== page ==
It is the unpleasant reality that skilled labor is in short supply, with 300,000¹ Boomers retiring², lack of CTE education³, negative perceptions about blue collar work⁴, college track pressure⁵, and historic economic dips⁶ contributing to the shortage. These factors, combined with a projected industry growth of 14% over the next 10 years⁷, indicate that the challenge to find skilled workers is not going away anytime soon⁸.
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Building Information Modeling (BIM) was originally designed to create architectural 3D renderings of a project before construction began. BIM quickly became an excellent tool for contractors to coordinate equipment interferences or clash detection for better collaboration between trades. In either case, BIM's objective is to create a 3D computerized model of a project to work out construction designs and conflicts prior to incurring construction costs to ensure that budgets, schedules, and quality are maintained once construction is underway.
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Early November 2016 saw the end of one of the most contentious political presidential elections in quite some time. Each candidate had distinctly different plans for the direction they wanted to take this country.
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Every year for the last four years, forecasting experts have mistakenly predicted that the demand for new construction would accelerate. And every year for the last four years, the increase has been more gradual than expected. Now that the election is over, a more drastic industry turnaround is long overdue, and I predict we will experience it in 2017.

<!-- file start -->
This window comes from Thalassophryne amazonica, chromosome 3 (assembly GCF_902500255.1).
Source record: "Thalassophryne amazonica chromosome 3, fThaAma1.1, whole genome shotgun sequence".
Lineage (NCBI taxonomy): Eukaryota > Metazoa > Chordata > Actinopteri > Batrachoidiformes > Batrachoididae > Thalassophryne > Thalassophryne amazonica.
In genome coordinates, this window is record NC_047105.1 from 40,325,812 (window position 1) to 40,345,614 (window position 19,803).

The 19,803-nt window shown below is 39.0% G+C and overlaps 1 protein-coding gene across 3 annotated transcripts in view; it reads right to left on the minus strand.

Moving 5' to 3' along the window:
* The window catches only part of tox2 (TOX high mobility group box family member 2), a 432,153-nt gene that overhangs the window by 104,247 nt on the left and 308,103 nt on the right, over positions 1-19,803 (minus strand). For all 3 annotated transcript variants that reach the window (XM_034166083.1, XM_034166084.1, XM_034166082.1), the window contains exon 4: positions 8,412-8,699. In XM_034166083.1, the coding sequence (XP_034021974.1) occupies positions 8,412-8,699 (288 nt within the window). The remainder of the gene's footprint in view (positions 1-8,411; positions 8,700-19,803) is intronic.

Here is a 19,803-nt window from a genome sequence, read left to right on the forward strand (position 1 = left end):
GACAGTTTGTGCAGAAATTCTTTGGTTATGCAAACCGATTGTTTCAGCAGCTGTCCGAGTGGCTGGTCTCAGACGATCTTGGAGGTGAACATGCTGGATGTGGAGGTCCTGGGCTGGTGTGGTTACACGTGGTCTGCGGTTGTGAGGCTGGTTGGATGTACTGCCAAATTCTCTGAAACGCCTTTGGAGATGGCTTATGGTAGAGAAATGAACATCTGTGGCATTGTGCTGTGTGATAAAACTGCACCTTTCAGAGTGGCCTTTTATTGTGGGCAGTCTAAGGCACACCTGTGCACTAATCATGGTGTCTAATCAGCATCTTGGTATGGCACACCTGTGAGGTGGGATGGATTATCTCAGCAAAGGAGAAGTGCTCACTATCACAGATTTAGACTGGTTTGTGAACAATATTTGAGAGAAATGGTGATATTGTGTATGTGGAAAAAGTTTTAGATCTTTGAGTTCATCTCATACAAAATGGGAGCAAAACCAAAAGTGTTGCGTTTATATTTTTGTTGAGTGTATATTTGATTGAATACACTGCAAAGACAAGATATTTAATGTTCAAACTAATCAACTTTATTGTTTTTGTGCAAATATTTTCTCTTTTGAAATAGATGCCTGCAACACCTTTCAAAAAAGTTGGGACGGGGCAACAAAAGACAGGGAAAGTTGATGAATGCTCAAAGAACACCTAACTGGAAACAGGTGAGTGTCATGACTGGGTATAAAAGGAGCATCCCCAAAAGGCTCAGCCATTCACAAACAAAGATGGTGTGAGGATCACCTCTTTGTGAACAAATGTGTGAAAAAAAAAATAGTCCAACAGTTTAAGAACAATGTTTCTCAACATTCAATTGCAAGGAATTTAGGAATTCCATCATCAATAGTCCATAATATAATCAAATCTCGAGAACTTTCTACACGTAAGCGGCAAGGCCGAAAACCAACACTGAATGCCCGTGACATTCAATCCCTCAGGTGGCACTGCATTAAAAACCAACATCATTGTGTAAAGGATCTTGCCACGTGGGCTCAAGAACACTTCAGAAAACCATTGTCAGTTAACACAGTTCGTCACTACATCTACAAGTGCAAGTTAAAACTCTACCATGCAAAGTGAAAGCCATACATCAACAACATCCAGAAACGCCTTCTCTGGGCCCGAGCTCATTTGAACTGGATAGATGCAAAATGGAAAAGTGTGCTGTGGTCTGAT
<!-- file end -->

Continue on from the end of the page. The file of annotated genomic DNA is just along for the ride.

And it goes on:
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It’s quite shocking when you think about it. Ask any university graduate to describe how they approached three significant life choices: their major, their college, and their career. Ask them to recall, in order, which they chose first, second, and third. They’ll probably tell you that the first thing they chose was the college they wanted to attend. Perhaps they picked a parent’s alma mater or one based upon location.
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The rapid pace of technological change isn’t news to electrical contractors – who can’t go far without encountering such buzzwords as “Industrial Internet of Things” (IIoT) and “digital transformation” – yet its full effect on the industry can be difficult to grasp.
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While the use of independent contractors (IC) can have substantial business advantages given the current economic and political climate, IC relationships have been facing and continue to face increased scrutiny. Both the Internal Revenue Service (IRS) and the Department of Labor (DOL) believe that up to 30 percent of employers are misclassifying their workers. The Government Accountability Office also estimates that misclassification costs the federal government $2.7 billion dollars a year in unpaid unemployment, FICA, FUTA, and other taxes. With the Obamacare mandate that companies with 50 or more “full-time equivalent workers” offer health plans to employees who work the required number of hours per week or else pay stiff penalties, significant temptation exists to reclassify employees as ICs.
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In running your contracting business there is only one guarantee: You eventually will exit – either voluntarily or involuntarily. The day will come when you will have to say goodbye. Exiting is not an easy process, and the odds are not in your favor. Therefore in order to succeed, the business and the owner must both be prepared to successfully transfer the business.
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